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Candland, Sawyers Clash over Transparency surrounding Cost of School Renaming

| April 12, 2016 | 0 Comments | News
Gainesville Supervisor Peter Candland and Prince William School Board Chairman Ryan Sawyers.

Gainesville Supervisor Peter Candland and Prince William School Board Chairman Ryan Sawyers.

Following the Prince William School Board’s presentation before the Board of County Supervisors, last week, Gainesville Supervisor Pete Candland (R) and School Board Chairman Ryan Sawyers exchanged heated letters over Sawyers’ decision not to share the preliminary numbers, regarding the Godwin Middle School renaming.

Supervisor Candland sent a letter to Chairman Sawyers, dated April 7, asking him why he did not provide the estimated cost to rename Godwin Middle School to the board when those numbers provided by David Cline, Prince William County Schools Associate Superintendent for Fiance and Support Services, were published by Potomac Local under the headline “Godwin renaming to top half million dollars.”

Candland said Sawyers and Cline had an obligation to share those numbers with the Board of County Supervisors, especially since Coles District Supervisor Marty Nohe (R) specifically requested them.

“First, you stated that the information would be available at ‘an official presentation’ during the April 20 School Board Meeting,” wrote Candland, “and you looked directly at Mr. Cline for affirmation and received a nod from him confirming the accuracy of your statement.”

Candland noted both he and Supervisor Jeanine Lawson (R) of the Brentsville District brought up the name change a second and third time within the meeting. Lawson even remarked she was disappointed the budgetary impacts were not considered “prior to the policy decisions being made.”

Candland described it as a failure to be transparent.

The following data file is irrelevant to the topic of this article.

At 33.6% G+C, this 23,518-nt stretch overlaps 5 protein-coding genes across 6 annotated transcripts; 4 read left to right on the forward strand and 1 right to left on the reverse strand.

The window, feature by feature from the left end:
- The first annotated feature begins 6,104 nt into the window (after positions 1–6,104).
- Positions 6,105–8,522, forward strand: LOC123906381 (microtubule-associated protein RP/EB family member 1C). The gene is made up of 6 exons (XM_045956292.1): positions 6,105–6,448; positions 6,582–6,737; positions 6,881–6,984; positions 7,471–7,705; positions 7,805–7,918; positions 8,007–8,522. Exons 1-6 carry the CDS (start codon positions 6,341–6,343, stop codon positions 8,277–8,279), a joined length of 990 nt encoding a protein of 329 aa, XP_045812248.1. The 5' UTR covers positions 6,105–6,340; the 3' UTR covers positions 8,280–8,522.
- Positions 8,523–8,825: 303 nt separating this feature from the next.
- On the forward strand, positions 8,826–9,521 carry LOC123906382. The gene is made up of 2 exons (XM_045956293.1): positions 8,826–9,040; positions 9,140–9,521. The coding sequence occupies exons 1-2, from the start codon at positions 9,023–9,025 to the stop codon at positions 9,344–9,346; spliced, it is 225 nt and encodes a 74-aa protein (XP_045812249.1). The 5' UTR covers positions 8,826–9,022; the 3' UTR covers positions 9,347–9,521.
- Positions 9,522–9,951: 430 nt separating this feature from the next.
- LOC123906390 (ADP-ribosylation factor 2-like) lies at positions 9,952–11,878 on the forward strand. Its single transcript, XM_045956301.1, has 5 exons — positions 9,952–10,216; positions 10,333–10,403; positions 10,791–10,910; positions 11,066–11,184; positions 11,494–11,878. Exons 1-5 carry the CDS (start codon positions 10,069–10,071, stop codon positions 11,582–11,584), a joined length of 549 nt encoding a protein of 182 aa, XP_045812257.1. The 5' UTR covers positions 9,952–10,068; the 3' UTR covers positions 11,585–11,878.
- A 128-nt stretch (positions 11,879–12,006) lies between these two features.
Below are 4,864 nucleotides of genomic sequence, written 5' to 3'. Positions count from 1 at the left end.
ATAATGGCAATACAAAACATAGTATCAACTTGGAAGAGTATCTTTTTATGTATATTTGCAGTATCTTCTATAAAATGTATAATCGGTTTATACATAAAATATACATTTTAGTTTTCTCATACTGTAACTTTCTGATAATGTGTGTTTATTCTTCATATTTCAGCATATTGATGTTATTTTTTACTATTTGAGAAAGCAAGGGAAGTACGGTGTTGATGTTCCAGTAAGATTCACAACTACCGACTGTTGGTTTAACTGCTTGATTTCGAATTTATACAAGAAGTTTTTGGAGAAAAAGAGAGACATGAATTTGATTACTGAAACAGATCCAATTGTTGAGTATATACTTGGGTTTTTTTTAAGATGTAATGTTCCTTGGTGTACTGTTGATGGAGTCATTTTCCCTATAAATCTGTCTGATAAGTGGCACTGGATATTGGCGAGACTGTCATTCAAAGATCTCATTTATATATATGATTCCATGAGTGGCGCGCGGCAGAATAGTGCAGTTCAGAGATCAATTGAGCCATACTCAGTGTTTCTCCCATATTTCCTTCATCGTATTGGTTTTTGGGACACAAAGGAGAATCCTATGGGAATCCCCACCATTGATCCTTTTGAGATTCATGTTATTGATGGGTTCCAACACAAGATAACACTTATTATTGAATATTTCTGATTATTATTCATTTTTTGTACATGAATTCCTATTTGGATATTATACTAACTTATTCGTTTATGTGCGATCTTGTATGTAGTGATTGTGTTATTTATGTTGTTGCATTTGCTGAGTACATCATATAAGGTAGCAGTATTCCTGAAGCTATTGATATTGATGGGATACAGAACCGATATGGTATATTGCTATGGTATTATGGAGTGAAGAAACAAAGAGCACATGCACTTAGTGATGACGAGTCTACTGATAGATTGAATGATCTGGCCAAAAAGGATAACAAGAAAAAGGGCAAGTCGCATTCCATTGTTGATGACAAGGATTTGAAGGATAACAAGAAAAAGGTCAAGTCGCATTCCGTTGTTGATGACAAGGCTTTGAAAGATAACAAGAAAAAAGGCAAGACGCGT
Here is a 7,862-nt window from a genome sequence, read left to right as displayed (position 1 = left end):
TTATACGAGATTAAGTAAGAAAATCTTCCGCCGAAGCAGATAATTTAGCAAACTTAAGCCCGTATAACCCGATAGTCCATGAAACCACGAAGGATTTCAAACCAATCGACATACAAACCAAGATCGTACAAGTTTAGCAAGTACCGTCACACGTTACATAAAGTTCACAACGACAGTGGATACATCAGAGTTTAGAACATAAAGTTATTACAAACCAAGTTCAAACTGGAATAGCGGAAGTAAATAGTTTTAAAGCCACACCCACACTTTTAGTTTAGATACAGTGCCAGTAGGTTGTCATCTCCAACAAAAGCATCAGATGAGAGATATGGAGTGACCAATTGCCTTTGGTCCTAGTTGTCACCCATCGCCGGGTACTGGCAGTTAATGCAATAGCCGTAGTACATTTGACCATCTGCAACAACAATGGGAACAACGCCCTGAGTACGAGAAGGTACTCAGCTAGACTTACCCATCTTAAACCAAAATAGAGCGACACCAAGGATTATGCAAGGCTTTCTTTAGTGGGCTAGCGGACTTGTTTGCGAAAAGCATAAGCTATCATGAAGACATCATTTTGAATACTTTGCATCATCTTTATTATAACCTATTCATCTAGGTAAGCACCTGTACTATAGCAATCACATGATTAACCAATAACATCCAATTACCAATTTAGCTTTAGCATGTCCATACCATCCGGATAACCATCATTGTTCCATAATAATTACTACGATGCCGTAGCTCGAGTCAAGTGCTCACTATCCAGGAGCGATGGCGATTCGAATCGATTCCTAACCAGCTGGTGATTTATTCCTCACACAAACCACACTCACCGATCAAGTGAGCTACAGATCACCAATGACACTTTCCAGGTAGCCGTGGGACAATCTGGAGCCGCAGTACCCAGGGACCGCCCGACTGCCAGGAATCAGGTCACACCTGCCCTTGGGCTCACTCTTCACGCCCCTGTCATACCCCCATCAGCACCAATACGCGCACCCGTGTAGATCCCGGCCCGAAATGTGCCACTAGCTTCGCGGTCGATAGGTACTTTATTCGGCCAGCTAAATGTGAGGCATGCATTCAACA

I am profoundly disappointed in the failure by both you and Mr. Cline to make a full and transparent disclosure….In my judgement, it is not sufficient to parse the inquiries made by a member of the Board of County Supervisors by dismissing the inquiry with an explanation that “an official presentation” on the topic would be made at some future meeting.

Regarding the cost of the name change, Candland also referenced statement published in Bristow Beat, April 6, in which Sawyers said his estimate for the remaining was more in line with $100,000-$125,000. Sawyers said that number is more accurate since his board would not likely approve even what the school division had described as necessary changes, like replacing gymnasium floors. 

However, Candland said he would like to know what information Sawyers had when making his estimation, and again called into questions his desire to be transparent, saying it would have lasting consequences. 

The lack of transparency from you and the School staff on these important issues raises legitimate concerns about other information the Board of County Supervisors receives from the either the School Board or School Administration (and whether that information) can be relied upon as the basis for our actions on the School budget.

Read the complete version of Candland’s First Letter to Sawyers

Chairman Sawyer’s Response:

Prince William School Board Chairman Ryan Sawyers responded to Candland with a response letter dated April 11. In that response, he accused Candland of focusing on politically charged issues rather than considering the more important aspects of the school budget. 

He opens his letter, saying “There you go again.” And stated, “Nobody lied to you,” emphatically in a stand alone paragraph.

Sawyers said Candland wasted taxpayer resources watching “time-coded video” and creating an “amateurish profiling of my [Sawyers’] ‘nonverbal’ behavior.”

Then, Sawyers explained he plans to share the actual costs of changes to Hampton (formerly Godwin) Middle School once it has been approved by the School Board. He would rather not share a list of expenditures that may or may not be relevant.

Regarding the costs published in the local media, Sawyers said, “none of these figures represent an official PWCS estimate of the actual costs associated with that project,” since he does not believe most will receive school board approval. 

Sawyers also said he had just received the email on the Godwin cost a few hours earlier so to comment without looking further into the matter would have been unprofessional.

However, cutting to what he believes is the heart of the matter, Sawyers tells Candland he should stop pretending cost is really the issue.

“Of course, whether it turns out to be $50,000 or $500,000 really isn’t the issue for your purposes, is it?”

Sawyers said even at $500,000, the cost of the Godwin renaming would be .0005 of the school budget, “by any financial definition ‘immaterial.’”